BDS, Israel, and the EU

The Israeli government is increasingly exercised about BDS, a global movement that began in 2005 and has picked up steam over the past four years. The Israeli government has convened a crisis ministerial team to deal with the situation.  The Israeli Prime Minister and some members of his cabinet have equated all types of boycotts against Israel, including those aimed only at the West Bank settlements, as an expression of anti-Semitism. The Israeli foreign ministry has taken a more nuanced line, distinguishing between BDS’ call for a blanket boycott of all Israeli business and recent moves within the European Union to divest from Israeli enterprises located in or dealing with the Occupied Territories.

The EU has long maintained that the West Bank and East Jerusalem are not part of Israel, and in 2010 the European Court of Justice ruled that Israeli products from the Occupied Territories should not receive preferential customs treatment under the European Community – Israel trade agreement of 2000.  Last year the EU re-affirmed existing guidelines to member states not to engage in activities with or that bring benefit to Israeli enterprises or institutions in East Jerusalem or the West Bank. Yet the EU itself has not imposed sanctions upon Israel; in fact, it was eager to sign Israel on to the Horizon 2020 agreement for cooperative scientific research. As the European Parliament president Martin Schulz said at Hebrew University on Feb 12, “There is no boycott in the European Parliament; there is for sure not a majority for a potential boycott.”

The British Department of Trade and Investment has issued an advisory, warning British businesses against deals with Jewish settlements for fear of “image damage.”  Yet by and large the EU’s member states have taken a cautious line. As Schulz recently told Israel’s Labor Party leader Isaac Herzog, “Israel’s [real] problem is with the [European] business sector.”  In northern Europe private companies and quasi-governmental pension funds have purposefully pursued divestment. The largest Dutch pension fund, APB, has thus far refrained from divestment, but another pension fund, PGGM, divested from Israeli banks earlier this year. Denmark’s largest bank, Danske Bank, has divested from Bank Ha-poalim, and the Norwegian government pension fund’s has divested from all five major Israeli banks. Norwegian and Danish divestment from certain companies, e.g., Israel-Africa Investments, which has construction projects in the settlements, goes back to 2010.

The pension funds’ actions thus far will not have much impact, as their holdings in Israeli financial institutions and companies were only a few tens of millions of Euros.  European investors continue to snap up Israeli government bonds – most recently, 1.5 billion Euros worth on the London stock exchange at beginning of February.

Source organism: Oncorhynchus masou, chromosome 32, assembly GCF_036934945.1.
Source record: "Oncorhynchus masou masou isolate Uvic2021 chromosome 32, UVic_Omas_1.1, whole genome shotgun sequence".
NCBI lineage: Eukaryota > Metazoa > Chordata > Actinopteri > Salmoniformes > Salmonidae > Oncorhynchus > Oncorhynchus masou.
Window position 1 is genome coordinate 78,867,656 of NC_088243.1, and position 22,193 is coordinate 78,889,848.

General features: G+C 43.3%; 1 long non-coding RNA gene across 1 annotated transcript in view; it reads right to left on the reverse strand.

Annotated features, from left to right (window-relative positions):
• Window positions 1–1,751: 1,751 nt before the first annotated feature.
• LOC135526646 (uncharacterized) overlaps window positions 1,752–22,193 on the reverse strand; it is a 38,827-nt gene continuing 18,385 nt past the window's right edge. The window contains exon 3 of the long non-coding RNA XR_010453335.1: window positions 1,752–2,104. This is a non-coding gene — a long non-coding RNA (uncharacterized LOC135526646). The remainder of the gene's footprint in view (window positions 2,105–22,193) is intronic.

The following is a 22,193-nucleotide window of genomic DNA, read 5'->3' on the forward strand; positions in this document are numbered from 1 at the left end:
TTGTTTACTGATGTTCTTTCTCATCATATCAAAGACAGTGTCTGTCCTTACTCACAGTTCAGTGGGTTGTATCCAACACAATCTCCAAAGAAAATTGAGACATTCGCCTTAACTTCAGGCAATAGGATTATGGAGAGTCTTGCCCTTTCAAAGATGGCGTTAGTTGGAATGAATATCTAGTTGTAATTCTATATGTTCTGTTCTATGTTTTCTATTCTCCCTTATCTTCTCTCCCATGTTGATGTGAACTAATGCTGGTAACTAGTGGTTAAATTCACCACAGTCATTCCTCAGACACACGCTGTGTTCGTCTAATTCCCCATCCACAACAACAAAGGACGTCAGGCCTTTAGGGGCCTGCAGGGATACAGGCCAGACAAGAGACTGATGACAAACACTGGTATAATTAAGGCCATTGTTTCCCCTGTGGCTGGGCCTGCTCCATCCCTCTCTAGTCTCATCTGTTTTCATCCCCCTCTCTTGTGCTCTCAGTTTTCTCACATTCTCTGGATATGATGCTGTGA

Israel’s real dependence on the EU is not pension fund purchases of Israeli equities but rather exports of goods and services, as the EU is Israel’s largest trading partner.  (A third of Israel’s exports go to Europe, and a third of the country’s imports come from Europe.)  Some of Israel’s leading exports (e.g., industrial diamonds) are unlikely to be affected by increased sanctions, but Israel’s finance minister Yair Lapid cautions that in the unlikely case where existing EU-Israel trade agreements are abrogated the country could lose four billion Euro per year.  Yet so far, trade has suffered very little.  True, Jordan Valley farmers are finding it harder to sell their expensive greenhouse vegetables, which in many European countries are marked as products of the West Bank and thus shunned.  So the peppers are being bought instead by Russia at a lower price.  The price of shares in Sodastream,  which manufactures carbonated water  dispensers and one of whose production facilities is in the West Bank, is down by about 25 per cent.  The company is not likely to go out of business, however – its product is wildly popular, and Scarlett Johansen is its official spokesperson.

The goods produced in the West Bank settlements amount to only about one per cent of Israel’s total industrial product.  A boycott against these goods will do the state of Israel little serious harm.  They will, however, hurt the people who produce them.  Israel has sixteen industrial zones in the West Bank, employing some 21000 workers, two thirds of whom are Palestinian.  They earn about three times the Palestine Authority’s minimum wage and so are not necessarily eager to endorse a boycott of settlement products.

Ultimately, though, the boycott issue is not about economics, but rather about politics.  Supporters of BDS justify the short-term loss of a livelihood for a Palestinian labourer in exchange for the opportunity for the Palestinian people to realize their collective national rights.  In order to appear to be politically progressive, European businesses may be willing to expand the process of divestment from West Bank enterprises and Israeli companies or banks that deal with them.   But it is doubtful that they would boycott Israel altogether. Doing so would have a heavy political cost of its own, and they would lose a lot of money.

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